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M.e. Stein & Co. v. Jones

ILLINOIS APPELLATE COURT — FIRST DISTRICT.


JUNE 4, 1971.

M.E. STEIN & COMPANY, INC., PETITIONER-APPELLANT,

v.

ELOISE JONES, A/K/A ELOISE WILLIAMS, RESPONDENT-APPELLEE.

APPEAL from the Circuit Court of Cook County; the Hon. JOSEPH SCHNEIDER, Judge, presiding.

MR. JUSTICE GEORGE MORAN DELIVERED THE OPINION OF THE COURT:

Rehearing denied July 14, 1971.

This is an appeal from an order of the Circuit Court of Cook County denying the petition of tax purchaser-appellant, M.E. Stein & Company for the issuance of a tax deed pursuant to Sections 253(a) and 266 of the Revenue Act (Ill. Rev. Stat. 1967, ch. 120, pars. 716 (a) and 747) commonly known as the Scavenger Act and permitting the tax payer-appellee, Eloise Jones Williams to redeem the premises.

Appellant purchased the subject property located at 3149 Prairie Avenue, Chicago, Illinois at a public auction on June 3, 1966, pursuant to the County Collector's application for judgment and the order of sale for properties ten years or more delinquent. On February 2, 1968, appellant filed its petition for tax deed and on July 26, 1968, it filed its application for an order directing issuance of a tax deed supported by affidavits and exhibits. On September 11, 1968, appellee filed an answer to the application for tax deed which was supplemented on September 20 by an amended answer which together alleged that she is and has been for more than thirty years the owner of the subject property, that she is able and willing to redeem the said property, that the notice of tax purchase served by appellant states that the time of redemption would expire on July 1, 1968, that on July 1, 1968, during the business hours of the office of Edward J. Barrett, County Clerk of Cook County, Illinois, appellee appeared in said office and tendered the amount of money due to redeem the property involved and that an employee of said County Clerk refused to accept said tender and informed appellee that the last day to redeem the property involved was June 30, 1968, which was a Sunday and a legal holiday and which date, June 30, 1968, was not stated in the notice as the expiration date of the period of redemption. The answer further alleged that the notice of tax purchase was defective for failure to state the years for which the property was being sold for delinquent taxes and that the legal description stated in the notice was incomplete. Appellant's reply denied the material allegations of these answers.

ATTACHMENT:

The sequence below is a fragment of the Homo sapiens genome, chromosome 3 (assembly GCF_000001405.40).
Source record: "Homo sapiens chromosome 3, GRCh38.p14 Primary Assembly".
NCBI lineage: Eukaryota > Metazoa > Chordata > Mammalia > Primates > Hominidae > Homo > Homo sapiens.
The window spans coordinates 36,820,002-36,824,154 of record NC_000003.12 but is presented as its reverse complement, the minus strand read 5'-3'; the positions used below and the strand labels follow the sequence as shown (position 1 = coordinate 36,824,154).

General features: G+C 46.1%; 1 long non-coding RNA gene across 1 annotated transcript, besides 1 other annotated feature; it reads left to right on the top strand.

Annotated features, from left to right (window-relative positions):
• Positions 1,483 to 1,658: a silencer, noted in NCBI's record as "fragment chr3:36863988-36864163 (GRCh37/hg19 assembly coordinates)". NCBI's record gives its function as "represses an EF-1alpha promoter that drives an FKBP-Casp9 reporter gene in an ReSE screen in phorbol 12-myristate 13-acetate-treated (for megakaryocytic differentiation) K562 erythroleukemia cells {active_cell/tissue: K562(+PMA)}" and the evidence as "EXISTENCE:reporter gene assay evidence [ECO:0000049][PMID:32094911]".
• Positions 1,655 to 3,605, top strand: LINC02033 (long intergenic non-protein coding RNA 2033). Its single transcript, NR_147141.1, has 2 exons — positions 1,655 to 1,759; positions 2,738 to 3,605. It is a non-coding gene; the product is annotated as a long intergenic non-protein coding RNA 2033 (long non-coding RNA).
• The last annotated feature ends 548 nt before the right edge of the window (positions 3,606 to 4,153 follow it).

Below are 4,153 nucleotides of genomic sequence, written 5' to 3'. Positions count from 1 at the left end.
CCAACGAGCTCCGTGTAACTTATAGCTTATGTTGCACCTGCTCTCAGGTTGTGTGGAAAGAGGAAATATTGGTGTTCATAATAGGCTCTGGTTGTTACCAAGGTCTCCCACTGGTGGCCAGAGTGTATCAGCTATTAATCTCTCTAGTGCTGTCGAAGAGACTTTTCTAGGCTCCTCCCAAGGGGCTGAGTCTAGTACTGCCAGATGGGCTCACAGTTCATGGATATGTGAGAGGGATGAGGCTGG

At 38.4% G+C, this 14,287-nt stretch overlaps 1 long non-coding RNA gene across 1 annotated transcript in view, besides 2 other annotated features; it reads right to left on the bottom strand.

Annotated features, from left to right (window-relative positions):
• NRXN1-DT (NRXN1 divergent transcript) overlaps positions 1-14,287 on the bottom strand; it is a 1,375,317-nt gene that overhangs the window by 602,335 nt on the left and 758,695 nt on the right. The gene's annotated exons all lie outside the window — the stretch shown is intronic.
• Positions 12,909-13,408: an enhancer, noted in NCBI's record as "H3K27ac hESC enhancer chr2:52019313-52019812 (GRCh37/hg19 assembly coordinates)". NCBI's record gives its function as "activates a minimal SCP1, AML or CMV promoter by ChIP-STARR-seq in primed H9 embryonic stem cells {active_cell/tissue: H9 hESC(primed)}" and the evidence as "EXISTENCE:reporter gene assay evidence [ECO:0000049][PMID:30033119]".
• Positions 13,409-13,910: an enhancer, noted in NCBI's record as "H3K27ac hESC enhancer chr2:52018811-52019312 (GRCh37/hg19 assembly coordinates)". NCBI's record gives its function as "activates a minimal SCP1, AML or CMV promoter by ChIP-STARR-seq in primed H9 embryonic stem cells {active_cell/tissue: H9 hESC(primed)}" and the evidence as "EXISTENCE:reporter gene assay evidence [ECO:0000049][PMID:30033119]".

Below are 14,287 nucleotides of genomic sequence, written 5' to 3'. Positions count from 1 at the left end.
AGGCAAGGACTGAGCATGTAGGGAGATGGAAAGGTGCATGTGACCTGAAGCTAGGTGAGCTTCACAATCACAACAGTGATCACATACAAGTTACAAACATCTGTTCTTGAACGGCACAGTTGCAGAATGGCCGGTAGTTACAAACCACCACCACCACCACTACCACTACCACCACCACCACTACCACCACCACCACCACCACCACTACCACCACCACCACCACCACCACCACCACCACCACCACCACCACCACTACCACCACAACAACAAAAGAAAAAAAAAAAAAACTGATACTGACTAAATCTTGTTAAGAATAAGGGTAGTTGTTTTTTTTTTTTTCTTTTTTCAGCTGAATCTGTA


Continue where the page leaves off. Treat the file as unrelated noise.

After a hearing on September 20, 1968, the trial court entered the following order:

"This cause coming on to be heard on petition of M.E. Stein & Company for tax deed and upon respondent Eloise Jones a/k/a Eloise Williams' answer and amended answer thereto.

It Is Hereby Ordered that the period of redemption for Eloise Williams to redeem is hereby extended to October 8, 1968 and that the Clerk of Cook County, Edward J. Barrett, is hereby ordered and directed to issue Eloise Williams forthwith an estimate of redemption computing the interest and penalty as of July 1, 1968.

It Is Further Ordered that in the event Eloise Williams does not redeem from the within tax sale on October 8, 1968, within the normal business hours of the County Clerk, since petitioner has complied with all the requirements necessary to entitle it to a tax deed, this court shall enter an order directing the County Clerk to issue a tax deed in accordance with the petition and application therefor."